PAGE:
Unfortunately, I don't really have a lot to say about this article, other than that it appears to be a refinement of previous work by the author, i.e. http://arxiv.org/abs/gr-qc/0503077.

Specifically, I'm not quite sure how the proposal(s) get around the need for exotic matter for a compact time machine. Perhaps someone else will have a comment.

So this would have to be denser than a black hole?

Yeah, this is overly similar to something I seen on TV a while ago... The "we can only travel back the the point where we turned the machine on" was the give away...

Of course it's not possible to actually build such an infinite cylinder, so Tippler's time machine is only a mathematical curiosity, not a time machine in the sense of something that one could actual construct.

As far as Ori's time machine goes, in one of his earlier papers he has this to say about the compactness of his time machine:

I'm having a difficult time interpreting what this actually means.

Ronald Mallett's time machine http://en.wikipedia.org/wiki/Ronald_Mallett perhaps? That one has been discussed here previously. My personal opinion is that Mallett has not satisfactorily addresed how he purports to have gotten around Hawking's proof that a compact time machine must violate the WEC. Ori states that his time machine is in some sense not compact, but I don't really follow what Ori is saying here.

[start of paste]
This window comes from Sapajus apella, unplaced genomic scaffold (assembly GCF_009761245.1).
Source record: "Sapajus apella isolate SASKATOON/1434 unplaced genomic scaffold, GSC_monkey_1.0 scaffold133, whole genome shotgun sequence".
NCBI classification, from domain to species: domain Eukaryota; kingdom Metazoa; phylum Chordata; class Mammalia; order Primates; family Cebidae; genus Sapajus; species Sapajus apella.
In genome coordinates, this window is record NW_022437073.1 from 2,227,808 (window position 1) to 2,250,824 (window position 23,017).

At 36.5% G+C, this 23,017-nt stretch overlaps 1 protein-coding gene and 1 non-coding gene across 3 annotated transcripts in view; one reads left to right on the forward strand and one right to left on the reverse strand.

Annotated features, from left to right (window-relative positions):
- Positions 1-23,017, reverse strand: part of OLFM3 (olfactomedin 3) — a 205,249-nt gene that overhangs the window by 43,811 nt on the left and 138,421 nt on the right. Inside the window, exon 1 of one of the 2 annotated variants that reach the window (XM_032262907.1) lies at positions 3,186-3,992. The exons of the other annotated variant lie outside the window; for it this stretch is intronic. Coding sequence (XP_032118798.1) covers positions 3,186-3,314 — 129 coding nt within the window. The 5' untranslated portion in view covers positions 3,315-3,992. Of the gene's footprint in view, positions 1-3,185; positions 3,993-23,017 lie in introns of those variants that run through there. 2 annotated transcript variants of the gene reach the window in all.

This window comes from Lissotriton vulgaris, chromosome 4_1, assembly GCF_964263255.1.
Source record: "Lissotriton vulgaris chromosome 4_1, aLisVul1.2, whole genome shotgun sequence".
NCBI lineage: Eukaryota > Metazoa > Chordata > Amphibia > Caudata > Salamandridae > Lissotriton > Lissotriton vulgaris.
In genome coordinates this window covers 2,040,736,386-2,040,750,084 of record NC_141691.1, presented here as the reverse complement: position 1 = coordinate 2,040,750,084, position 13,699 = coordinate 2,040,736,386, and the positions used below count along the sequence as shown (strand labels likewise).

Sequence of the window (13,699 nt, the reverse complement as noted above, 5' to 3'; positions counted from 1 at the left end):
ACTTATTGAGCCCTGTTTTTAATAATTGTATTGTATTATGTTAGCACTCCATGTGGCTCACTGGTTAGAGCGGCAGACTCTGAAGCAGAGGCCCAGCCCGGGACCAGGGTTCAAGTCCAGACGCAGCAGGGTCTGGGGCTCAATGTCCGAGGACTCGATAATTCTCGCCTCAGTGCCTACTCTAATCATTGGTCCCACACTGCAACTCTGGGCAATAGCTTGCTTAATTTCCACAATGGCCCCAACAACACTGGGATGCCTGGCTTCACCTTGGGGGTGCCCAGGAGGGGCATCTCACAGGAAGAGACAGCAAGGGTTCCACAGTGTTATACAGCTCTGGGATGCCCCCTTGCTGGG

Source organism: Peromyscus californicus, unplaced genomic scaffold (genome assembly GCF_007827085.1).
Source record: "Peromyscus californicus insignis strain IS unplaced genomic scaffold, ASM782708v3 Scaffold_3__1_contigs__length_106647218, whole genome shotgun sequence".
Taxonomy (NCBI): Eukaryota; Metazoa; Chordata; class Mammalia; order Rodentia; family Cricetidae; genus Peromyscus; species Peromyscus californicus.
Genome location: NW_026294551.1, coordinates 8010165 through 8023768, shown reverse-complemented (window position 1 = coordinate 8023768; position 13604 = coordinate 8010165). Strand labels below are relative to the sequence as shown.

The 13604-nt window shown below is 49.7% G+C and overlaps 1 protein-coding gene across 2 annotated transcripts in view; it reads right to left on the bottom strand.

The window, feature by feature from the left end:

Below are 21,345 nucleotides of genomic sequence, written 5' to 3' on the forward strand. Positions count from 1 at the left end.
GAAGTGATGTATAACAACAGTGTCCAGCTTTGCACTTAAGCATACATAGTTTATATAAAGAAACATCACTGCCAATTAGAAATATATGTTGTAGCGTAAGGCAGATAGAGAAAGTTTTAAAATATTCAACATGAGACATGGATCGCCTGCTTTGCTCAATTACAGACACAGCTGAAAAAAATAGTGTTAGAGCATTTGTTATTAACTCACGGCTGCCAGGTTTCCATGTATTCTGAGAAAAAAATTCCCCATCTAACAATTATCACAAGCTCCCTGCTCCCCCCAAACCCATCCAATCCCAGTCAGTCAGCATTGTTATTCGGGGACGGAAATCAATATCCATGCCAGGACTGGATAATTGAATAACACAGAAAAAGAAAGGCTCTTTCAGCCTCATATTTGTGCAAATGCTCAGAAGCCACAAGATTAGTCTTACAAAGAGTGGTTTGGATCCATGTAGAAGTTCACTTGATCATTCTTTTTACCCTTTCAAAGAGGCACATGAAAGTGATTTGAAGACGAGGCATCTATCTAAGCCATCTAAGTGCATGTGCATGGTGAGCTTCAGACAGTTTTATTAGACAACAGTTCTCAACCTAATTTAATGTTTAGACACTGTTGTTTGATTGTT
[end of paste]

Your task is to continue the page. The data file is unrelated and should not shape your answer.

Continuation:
I'm not sure if there is any way to directly demonstrate that the universe is not compact, but since we can show the converse (in at least some cases) the question is addressable by science to some extent.

Part of the issue is related to the fact that we can only observe part of the universe, the so-called "observable universe", so we can't necessarily directly test all the topological properties of the universe as a whole.